3. You need rest


Image source: https://unsplash.com/photos/UF2-gL3q-38

This aspect mainly concerns creative pastimes that can be monetized.

A hobby is what people fill their leisure with. If someone decides to knit, write or draw for money what are you planning to do in their free time? Brain still needs rest and switching. Otherwise, we are talking about a textbook example of burnout or a severe stress buildup. Of course, it is possible to substitute it with a new hobby like running, clay modeling, or whatever. But there is a fat chance this effort remains futile. A question for everyone who considers turning their hobby into a career: after a day of deadlines, rebukes from a boss or clients, and so on, will anybody have the time and desire to continue doing the same stuff at home in their leisure time?

4. Ambitions demand satisfaction

Ambitions are often key to success and personal growth. We all have them. But, for example, when painting for food (money and/or other goodies), you will not be able to fully concentrate on the processís essence. Whatever the arguments may be, you will nonetheless understand that this is a work-for-food type of occupation. Thus, instead of doing something for personal development and securing career growth, one will adjust to the market and watch every penny.

Having both steady job and leisure time activities unrelated to it opens more options for self-actualization. It also benefits psychological stability. Having troubles on the career front can for some time be outweighed by a nice big fish strike, applause from friends to your guitar solo. This helps preserve the feeling of success and healthy self-esteem.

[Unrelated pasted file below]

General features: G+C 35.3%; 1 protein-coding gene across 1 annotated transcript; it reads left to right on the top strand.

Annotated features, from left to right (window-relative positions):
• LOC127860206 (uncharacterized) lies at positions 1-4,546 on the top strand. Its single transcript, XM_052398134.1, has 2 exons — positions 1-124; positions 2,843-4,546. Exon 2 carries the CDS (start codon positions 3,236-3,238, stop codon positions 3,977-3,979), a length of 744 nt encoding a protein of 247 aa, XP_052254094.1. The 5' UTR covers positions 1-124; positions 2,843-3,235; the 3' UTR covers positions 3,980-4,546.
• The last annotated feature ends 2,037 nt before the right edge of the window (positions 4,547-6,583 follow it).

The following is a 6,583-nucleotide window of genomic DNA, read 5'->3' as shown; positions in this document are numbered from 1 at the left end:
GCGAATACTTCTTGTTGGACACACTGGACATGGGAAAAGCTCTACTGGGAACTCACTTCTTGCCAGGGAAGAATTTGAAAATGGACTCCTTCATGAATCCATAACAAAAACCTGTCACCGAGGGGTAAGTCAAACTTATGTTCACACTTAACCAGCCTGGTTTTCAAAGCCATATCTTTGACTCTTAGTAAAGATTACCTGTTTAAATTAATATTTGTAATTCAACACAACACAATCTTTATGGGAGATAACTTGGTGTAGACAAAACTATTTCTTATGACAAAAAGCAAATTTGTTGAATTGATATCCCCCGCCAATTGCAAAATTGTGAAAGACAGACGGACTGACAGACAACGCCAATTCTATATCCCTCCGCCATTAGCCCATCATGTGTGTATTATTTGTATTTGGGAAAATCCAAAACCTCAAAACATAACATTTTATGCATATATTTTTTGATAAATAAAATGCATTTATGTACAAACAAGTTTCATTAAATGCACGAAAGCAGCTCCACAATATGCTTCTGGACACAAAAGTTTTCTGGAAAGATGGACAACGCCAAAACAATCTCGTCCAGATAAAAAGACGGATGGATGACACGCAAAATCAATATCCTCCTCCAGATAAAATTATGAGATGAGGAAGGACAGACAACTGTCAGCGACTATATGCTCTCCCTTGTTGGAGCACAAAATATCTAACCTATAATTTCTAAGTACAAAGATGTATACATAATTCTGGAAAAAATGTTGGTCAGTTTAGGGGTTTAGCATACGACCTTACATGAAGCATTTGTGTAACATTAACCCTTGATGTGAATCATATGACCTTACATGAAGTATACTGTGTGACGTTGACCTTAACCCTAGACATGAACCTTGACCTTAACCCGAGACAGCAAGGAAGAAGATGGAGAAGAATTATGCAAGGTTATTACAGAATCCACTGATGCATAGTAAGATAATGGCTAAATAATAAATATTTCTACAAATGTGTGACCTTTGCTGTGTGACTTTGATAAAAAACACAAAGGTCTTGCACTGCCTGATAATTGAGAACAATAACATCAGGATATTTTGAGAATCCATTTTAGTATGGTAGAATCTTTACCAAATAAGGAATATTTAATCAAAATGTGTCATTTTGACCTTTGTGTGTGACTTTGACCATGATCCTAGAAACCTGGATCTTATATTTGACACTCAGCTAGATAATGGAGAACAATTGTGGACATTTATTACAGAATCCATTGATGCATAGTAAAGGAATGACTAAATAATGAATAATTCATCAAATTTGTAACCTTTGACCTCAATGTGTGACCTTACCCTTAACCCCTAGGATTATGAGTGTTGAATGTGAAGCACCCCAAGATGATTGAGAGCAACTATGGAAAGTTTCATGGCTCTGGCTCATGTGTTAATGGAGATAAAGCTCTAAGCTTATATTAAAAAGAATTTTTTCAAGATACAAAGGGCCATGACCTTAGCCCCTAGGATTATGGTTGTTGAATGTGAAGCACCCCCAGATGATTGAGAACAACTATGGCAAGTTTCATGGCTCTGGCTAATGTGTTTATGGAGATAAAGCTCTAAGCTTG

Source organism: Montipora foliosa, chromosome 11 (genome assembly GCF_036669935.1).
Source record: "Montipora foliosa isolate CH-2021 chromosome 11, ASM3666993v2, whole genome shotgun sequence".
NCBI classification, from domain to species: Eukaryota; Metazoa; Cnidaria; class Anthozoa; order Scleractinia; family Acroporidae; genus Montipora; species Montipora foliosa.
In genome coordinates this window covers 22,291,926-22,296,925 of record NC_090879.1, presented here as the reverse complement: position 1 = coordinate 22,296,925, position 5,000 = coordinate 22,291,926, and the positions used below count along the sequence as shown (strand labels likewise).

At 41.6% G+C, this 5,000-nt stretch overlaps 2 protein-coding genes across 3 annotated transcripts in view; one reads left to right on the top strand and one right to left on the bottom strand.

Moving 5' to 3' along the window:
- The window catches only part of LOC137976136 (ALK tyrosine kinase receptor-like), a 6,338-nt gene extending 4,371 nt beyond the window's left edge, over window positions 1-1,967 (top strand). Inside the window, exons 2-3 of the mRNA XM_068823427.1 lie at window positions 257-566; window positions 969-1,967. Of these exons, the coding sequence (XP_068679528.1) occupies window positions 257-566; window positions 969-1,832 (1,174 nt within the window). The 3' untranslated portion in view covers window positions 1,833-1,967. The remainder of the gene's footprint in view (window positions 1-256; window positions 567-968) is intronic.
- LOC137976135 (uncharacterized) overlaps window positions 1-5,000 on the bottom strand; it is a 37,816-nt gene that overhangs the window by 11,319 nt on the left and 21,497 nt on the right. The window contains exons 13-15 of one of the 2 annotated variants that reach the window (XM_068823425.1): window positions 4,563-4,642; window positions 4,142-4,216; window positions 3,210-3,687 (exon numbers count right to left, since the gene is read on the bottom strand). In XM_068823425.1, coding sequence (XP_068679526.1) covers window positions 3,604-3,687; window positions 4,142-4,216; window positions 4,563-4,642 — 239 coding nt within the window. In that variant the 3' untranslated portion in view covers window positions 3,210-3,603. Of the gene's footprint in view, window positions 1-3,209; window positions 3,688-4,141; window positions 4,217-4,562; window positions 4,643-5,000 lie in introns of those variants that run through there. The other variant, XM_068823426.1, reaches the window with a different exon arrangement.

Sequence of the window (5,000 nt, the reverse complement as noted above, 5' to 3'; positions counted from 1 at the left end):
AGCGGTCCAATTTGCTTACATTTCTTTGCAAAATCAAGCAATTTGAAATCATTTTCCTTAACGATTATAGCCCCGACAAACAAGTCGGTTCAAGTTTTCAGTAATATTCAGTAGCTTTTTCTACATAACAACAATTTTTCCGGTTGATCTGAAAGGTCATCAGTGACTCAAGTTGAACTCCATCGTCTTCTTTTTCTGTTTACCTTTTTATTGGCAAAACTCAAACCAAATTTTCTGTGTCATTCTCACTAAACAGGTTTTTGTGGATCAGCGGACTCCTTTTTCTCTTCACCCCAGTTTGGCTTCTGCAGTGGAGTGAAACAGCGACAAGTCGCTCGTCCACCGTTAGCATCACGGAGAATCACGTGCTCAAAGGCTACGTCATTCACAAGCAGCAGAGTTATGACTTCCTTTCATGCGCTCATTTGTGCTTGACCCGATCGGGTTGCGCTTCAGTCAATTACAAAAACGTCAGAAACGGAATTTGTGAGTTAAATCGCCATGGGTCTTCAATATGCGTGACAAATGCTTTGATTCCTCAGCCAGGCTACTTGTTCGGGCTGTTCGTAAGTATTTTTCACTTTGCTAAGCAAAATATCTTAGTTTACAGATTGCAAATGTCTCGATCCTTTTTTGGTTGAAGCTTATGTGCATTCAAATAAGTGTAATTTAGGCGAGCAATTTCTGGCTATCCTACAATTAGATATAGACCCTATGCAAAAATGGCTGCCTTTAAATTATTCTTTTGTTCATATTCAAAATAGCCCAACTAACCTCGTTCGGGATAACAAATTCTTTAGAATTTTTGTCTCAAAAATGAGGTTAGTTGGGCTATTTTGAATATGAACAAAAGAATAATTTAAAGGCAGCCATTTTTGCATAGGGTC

5. Business is business


Image source: https://unsplash.com/photos/fzOITuS1DIQ

A successful business is not a story about enjoyable pastimes. It is about the market. If you are still convinced that turning a hobby into a business is a good idea, here are the final cons. A successful and profitable business develops from the demand for a particular product or service. Even when business starts as a hobby, sooner or later it demands a solid business model, good command of marketing skills, and constant evaluation of profitability.

The modern market is constantly missing something. The aptness to see the demand and grasp the right ideas guarantees temporary success. But efficient capitalization of a hobby remains highly questionable.

So, choose wisely

A hobby that is not related to the main job allows switching to other activities and temporarily distracts from career problems. It allows replenishing the energy reserves and getting creative.

Enjoyable pastimes reduce stress levels and increase concentration thus helping to stay as productive and involved in professional activities as possible. Outside the main job, people are freer to try new things and experiment. Extra activities help develop new skills and promote networking.